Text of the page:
Tag Archives: stefan feld

Stefan Feld-ruary Wrap Up

6 Mar

Well, it’s March 6 already, so the month of Feld is over, and I haven’t finished writing about all the games yet. Instead of several long reviews (since I still have 4 games left to go), I’m just going to consolidate them all like I was doing for the weekly theme articles, so I can get back up to date quicker (plus most of the people that read my blog said they liked shorter “hits”). That and I was kind of getting tired of going over all the Feld games in depth because so many of them bled together mechanically…so without further ado…here we go.

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Feld-ruary #8 – La Isla

21 Feb

First, I need to get this out of the way.

Sorry, had to do it. The stupid song starts playing in my head every time I look at the box, for no good reason.


In La Isla, players are exploring a mysterious island in search of animals most people believed to be extinct. The player able to collect the most points based on the popularity of the animal tiles collected is the winner.

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Feld-ruary #7 – Bora Bora

20 Feb

Quick status update. First of all, why did I decide to write long form reviews of every Feld game we played this month? Next up, no, we aren’t going to get to every Feld game. For one thing, we don’t have them all in our group (Sorry Pillars of the Earth Builder’s Duel), and between bad weather and me being sick last week, we just haven’t been able to get to all of them. It’s still been a really interesting experiment, and I hope you have enjoyed reading about these games!

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Feld-ruary #6 – Rialto

19 Feb

One of the most interesting things I’ve found by playing a whole bunch of Stefan Feld games is that none of them have really felt like anything else I’ve played. There are no other games around that play like Macao, or The Speicherstadt, or In the Year of the Dragon. Rum & Pirates is probably the closest to feeling like another designer could have made it, but there are enough Feld parts to make it his.

And then there’s Rialto. A game which, except for one aspect, feels like half a dozen other games I’ve played. I don’t necessarily mean that negatively, because (SPOILER) I enjoyed the game, but of what we’ve played this month, it’s the most “generic”.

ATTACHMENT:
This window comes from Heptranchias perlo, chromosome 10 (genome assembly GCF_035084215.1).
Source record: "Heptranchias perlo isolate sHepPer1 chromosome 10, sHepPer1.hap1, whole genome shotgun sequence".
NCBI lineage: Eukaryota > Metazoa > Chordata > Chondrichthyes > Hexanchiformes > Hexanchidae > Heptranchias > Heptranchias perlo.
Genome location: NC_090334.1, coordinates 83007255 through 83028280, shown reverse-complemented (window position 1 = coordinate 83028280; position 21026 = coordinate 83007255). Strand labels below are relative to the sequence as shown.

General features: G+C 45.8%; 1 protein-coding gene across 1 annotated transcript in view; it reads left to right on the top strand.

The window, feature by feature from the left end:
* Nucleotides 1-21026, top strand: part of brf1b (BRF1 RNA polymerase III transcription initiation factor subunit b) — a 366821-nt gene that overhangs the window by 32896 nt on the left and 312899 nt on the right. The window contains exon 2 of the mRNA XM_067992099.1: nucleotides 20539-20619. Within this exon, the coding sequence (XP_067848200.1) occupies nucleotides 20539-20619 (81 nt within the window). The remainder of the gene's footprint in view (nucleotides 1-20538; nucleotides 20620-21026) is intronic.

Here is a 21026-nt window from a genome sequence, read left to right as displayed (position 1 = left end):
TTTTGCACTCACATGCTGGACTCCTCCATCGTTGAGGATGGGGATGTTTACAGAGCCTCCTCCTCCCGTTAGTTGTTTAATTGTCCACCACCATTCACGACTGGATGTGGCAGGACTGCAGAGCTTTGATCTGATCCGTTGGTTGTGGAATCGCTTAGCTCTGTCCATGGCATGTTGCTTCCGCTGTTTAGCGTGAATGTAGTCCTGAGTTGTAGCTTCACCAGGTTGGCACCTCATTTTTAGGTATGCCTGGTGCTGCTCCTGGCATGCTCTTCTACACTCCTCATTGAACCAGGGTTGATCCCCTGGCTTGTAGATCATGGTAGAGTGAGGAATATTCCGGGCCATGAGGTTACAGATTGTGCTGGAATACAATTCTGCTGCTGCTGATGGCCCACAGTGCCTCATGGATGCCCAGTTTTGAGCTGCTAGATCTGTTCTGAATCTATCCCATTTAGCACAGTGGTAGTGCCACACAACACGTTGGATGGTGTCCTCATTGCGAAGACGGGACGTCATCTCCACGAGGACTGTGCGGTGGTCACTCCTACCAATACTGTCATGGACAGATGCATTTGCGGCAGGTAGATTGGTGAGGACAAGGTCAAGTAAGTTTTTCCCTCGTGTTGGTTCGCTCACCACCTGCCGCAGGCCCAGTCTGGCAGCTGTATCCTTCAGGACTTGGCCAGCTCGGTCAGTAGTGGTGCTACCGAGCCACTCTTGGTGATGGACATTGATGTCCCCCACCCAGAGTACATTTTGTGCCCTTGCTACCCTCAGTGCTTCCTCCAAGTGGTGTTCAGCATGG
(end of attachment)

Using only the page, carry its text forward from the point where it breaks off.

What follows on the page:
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Feld-ruary #5 – The Speicherstadt

13 Feb

IMG_0783Translated, the name of this game is The City of Warehouses. The Speicherstadt is an actual 1.5 km long warehouse district in Hamburg, Germany, and was built as a place to trade goods without having to pay customs.


A panorama of The Speicherstadt, thanks Wikipedia!

In the board game, players use a unique bidding mechanic in order to get resources, marketplaces, other special buildings, and contracts in order to get as many points as possible. You also have to protect against fires that will wipe out some of your hard earned gains.

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Feld-ruary #4 – Rum & Pirates

12 Feb

IMG_0779Rum & Pirates is probably the most un-Stefan Feld game Stefan Feld ever designed. It’s also quite possibly the most controversial game he ever designed. Here’s why. If you look on the lower front corner of the box, you see the name “Alea.” Alea is an imprint of the major German game and puzzle manufacturer Ravensburger. Alea games have the reputation of being “Gamer’s games.” They tended to be high strategy, lower luck games; a step or two above a typical family style game. Games in the Alea series are usually  siren’s calls to the hobby gamer that something really special is inside.

And then we have Rum & Pirates…

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Feld-ruary #3 – Macao

9 Feb

IMG_0777Macao was, quite frankly, a game I hated with a mighty passion after my first play when it was released in 2009. I found the game (and in the long run, it became one of my problems with Feld games in general) to be over-fiddly, and that it tried to cram in too many mechanics – especially the ship movement / trading aspect. Other players seemed to agree with me, as one was basically whining the entire game about how much he was hating the experience (note: he won, running away). So it was with a bit of trepidation that I sat down to the game this time.

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